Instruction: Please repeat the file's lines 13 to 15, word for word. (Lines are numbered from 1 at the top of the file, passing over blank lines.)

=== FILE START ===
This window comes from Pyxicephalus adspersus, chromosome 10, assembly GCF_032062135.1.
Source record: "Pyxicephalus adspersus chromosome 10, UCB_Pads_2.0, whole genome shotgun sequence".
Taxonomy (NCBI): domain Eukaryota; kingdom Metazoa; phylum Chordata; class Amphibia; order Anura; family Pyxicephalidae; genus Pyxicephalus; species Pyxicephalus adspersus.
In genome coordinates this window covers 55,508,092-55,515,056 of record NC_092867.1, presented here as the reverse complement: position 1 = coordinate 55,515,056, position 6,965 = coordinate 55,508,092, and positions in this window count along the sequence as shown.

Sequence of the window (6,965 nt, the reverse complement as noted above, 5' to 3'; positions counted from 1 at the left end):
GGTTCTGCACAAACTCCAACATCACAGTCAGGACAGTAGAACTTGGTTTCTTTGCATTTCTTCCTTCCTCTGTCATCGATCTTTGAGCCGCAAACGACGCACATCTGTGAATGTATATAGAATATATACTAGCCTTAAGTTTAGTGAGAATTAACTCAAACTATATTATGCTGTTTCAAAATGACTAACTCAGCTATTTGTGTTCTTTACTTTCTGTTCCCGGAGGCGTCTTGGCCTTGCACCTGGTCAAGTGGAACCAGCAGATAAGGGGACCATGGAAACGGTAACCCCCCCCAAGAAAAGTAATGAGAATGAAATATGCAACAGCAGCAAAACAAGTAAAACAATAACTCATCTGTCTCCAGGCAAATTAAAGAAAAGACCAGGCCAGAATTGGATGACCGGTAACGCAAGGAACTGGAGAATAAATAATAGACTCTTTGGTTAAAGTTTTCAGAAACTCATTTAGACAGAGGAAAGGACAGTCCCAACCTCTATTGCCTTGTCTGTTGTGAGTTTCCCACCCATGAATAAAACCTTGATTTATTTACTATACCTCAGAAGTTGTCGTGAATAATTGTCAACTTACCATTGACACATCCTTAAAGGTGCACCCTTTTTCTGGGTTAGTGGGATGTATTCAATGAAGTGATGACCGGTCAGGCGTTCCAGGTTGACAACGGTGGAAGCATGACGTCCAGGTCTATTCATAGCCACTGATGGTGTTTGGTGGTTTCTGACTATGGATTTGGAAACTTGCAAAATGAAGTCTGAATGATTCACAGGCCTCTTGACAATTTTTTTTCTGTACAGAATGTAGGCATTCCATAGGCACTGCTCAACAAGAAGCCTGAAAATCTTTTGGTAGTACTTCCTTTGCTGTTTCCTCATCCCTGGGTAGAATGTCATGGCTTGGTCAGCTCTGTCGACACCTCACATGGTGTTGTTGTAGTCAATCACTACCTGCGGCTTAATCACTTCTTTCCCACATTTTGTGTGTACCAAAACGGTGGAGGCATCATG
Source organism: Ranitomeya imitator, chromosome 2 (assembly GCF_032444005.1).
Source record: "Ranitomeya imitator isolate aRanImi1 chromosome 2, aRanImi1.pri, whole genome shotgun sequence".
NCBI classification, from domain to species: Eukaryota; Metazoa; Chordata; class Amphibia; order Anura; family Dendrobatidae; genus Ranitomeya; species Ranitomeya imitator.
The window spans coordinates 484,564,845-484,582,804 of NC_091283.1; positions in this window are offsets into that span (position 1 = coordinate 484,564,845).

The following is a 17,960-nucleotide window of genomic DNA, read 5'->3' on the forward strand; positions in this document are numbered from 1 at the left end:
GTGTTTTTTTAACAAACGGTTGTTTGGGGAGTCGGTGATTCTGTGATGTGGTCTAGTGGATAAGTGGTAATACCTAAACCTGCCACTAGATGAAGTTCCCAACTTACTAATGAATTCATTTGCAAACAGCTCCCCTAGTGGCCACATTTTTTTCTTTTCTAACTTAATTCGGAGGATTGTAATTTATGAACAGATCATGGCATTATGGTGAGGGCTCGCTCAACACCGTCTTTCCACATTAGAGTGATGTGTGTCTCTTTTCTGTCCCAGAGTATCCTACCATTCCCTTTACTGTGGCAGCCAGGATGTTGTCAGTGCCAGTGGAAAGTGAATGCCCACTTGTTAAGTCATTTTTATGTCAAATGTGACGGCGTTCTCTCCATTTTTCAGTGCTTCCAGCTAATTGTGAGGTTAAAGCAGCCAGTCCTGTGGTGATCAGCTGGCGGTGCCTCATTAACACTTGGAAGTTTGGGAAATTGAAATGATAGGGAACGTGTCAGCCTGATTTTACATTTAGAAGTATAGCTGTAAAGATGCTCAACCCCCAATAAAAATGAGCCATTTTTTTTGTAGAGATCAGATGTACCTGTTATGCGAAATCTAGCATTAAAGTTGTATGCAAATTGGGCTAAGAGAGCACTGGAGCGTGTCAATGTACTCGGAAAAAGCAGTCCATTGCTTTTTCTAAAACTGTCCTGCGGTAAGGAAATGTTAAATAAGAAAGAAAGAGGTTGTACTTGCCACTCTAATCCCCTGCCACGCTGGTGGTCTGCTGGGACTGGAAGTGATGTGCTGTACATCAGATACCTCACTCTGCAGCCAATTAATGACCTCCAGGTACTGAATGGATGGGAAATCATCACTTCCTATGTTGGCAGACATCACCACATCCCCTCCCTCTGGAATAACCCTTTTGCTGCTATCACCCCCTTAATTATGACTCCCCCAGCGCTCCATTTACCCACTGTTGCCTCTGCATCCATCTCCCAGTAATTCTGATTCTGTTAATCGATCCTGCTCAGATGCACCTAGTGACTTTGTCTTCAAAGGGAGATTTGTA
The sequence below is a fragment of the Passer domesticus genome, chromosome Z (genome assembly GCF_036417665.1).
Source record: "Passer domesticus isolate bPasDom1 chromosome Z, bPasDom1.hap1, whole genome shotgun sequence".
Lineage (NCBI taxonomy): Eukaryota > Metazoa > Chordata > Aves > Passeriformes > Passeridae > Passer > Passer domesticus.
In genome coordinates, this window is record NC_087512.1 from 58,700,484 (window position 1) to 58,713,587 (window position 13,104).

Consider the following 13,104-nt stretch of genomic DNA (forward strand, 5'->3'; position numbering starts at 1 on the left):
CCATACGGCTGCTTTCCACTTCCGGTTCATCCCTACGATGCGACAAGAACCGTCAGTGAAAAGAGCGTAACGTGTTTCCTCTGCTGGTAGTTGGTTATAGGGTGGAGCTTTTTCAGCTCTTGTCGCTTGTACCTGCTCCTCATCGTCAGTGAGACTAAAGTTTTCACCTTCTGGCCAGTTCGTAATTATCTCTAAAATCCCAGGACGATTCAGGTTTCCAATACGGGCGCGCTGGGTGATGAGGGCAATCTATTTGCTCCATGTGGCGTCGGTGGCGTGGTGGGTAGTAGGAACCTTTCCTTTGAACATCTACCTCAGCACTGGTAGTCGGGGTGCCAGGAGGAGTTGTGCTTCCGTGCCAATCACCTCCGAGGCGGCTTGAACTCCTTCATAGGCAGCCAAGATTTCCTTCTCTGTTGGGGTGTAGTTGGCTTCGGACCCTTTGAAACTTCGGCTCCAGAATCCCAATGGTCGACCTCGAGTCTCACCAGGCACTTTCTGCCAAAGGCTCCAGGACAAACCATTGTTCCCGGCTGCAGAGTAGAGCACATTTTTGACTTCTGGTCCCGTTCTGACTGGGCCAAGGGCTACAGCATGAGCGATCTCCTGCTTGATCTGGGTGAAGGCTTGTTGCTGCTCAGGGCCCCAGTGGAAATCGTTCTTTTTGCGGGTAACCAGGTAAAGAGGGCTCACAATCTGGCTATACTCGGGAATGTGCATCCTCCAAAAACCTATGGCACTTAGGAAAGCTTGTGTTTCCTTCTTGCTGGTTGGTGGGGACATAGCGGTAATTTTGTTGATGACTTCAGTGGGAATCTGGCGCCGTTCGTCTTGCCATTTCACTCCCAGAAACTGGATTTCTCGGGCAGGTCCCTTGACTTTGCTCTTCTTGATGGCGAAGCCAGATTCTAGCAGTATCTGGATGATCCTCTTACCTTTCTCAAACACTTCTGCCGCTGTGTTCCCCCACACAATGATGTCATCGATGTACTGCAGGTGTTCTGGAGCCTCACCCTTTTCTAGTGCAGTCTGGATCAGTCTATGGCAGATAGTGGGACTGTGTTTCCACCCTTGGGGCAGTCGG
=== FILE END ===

The sequence below is a fragment of the Passer domesticus genome, chromosome Z (genome assembly GCF_036417665.1).
Source record: "Passer domesticus isolate bPasDom1 chromosome Z, bPasDom1.hap1, whole genome shotgun sequence".
Lineage (NCBI taxonomy): Eukaryota > Metazoa > Chordata > Aves > Passeriformes > Passeridae > Passer > Passer domesticus.